The USAID has announced financial support worth US$7.5mn to treat malnutrition in Southern Madagascar and support farmers dealing with climatic catastrophes, such as sandstorms and droughts
The financial aid will benefit 100,000 people in southern Madagascar.
For the past eight years, a series of droughts have devastated Southern Madagascar, and this year people are struggling find enough food for daily consumption. The outlook for the current harvest is not optimistic for the farmers.
As a remedy, the US government has committed to provide additional support, barely a month after announcing US$40mn in emergency aid for the south. The new financial aid also comes seven months after three new emergency and development programmes were announced in Southern Madagascar, worth US$100mn in total, for food, health, and agricultural assistance.
“Today, we’re announcing another US$7.5mn that will go towards feeding people, treating children and pregnant women with malnutrition, and trying to get farmers back on their feet,” said John Dunlop, mission director for the United States Agency for International Development (USAID).
“Our projects will deliver food, drinking water, and health care to 46,000 people. We will provide treatment for 13,000 children with malnutrition. And 41,000 farmers will get seeds and other support, along with the hope that the next harvest season will be better,” he added.
The money will fund activities by the Adventist Development and Relief Agency (ADRA) in the hard-hit Ampanihy region and Action Contre la Faim (ACF) in Atsimo Andrefana, Androy, and Anosy regions.
Projects funded by the US government are feeding 683,000 people, improving water access for 50,000 people, and treating malnutrition among 159,000 children and pregnant women. This assistance will continue until the end of September.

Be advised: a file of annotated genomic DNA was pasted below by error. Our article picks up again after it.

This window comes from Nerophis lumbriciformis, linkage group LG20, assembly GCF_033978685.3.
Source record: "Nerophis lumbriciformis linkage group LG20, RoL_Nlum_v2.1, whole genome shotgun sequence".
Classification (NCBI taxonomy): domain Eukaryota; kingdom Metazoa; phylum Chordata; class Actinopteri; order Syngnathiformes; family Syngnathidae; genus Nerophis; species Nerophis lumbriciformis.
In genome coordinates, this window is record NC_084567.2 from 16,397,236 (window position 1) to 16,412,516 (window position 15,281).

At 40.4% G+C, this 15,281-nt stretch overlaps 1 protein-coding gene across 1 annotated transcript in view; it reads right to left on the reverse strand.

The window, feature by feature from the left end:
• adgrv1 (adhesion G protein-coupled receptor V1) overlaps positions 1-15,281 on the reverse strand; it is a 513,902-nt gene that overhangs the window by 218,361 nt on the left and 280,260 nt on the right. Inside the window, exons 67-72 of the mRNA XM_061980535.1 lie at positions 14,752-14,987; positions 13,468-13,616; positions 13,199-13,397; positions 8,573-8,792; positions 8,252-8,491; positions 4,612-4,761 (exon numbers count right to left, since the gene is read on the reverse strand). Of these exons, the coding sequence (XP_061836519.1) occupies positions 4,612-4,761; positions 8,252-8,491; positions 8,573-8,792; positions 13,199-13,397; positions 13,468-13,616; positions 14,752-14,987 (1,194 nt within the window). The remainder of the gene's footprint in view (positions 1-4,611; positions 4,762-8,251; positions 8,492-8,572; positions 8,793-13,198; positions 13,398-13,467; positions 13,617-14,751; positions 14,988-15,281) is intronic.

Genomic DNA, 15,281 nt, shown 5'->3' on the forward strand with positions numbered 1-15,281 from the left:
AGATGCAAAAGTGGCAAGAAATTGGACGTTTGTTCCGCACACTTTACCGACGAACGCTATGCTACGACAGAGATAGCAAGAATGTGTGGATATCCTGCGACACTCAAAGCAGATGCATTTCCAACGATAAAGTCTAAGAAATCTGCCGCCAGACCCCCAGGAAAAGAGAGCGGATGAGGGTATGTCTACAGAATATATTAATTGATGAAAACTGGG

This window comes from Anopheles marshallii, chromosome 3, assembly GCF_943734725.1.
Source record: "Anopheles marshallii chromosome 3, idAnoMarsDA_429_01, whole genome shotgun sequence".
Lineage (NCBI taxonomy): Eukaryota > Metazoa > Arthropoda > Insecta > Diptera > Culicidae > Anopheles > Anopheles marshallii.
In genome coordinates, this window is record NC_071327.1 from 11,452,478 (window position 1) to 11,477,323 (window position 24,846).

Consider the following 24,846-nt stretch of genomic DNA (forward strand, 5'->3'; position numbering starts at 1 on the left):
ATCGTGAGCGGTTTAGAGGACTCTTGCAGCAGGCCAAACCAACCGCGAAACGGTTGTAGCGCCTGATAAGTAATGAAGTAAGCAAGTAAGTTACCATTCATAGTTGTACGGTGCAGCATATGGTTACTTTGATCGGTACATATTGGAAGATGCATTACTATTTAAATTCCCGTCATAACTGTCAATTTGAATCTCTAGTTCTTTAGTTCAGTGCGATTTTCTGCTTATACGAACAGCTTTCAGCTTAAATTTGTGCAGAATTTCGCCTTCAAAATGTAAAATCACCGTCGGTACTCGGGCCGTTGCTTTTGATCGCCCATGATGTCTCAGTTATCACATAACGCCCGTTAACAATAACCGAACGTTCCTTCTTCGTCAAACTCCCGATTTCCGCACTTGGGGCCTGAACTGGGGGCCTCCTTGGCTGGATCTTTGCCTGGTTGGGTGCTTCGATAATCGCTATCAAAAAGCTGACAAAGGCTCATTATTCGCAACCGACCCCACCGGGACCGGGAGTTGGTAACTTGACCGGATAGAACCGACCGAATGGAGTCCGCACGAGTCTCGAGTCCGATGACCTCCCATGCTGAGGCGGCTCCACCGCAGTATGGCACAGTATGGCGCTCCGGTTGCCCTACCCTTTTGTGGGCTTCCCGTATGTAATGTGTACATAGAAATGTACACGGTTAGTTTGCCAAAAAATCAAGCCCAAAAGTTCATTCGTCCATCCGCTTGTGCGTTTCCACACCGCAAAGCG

From October 2021 to March 2022, USAID food assistance, funded by June’s US$40mn announcement, and the more recent assistance of US$7.5mn, will be delivered to 489,000 people, and prevent and treat malnutrition among 357,600 children, pregnant women, and new mothers.
The two new five-year development projects announced in December last year, designed to introduce long-term solutions to prevent acute food insecurity, among some of the most vulnerable people, have begun operations in the regions of Atsimo Andrefana, Androy, Vatovavy-Fitovinany, and Atsimo Atsinanana.
“Unfortunately all the money we’ve dedicated to this emergency isn’t enough to feed and care for everyone who needs it. That is why we continue to see reports of people eating leaves or locusts,” John Dunlop, mission director for the USAID, said. “More needs to be done. Some donors have recently announced contributions. This is very welcomed, but even more help is necessary to meet the tremendous need that exists,” he added.
More than 1.1 million people are currently facing high levels of food insecurity, with the number constantly on the rise. At least 14,000 people are already at the point of famine, the upcoming harvests are projected to be very poor, and access to food will likely worsen in the coming year.
Last year, USAID assistance to Madagascar totaled US$133.5mn. That amount included US$74.5mn in activities for the health sector, where the US is the largest single-country donor, and US$48.5mn for food security. Since 2015, the US government, through USAID has been the leading provider of assistance to the south, committing more than US$236mn to alleviate hunger and provide long-term solutions to food insecurity.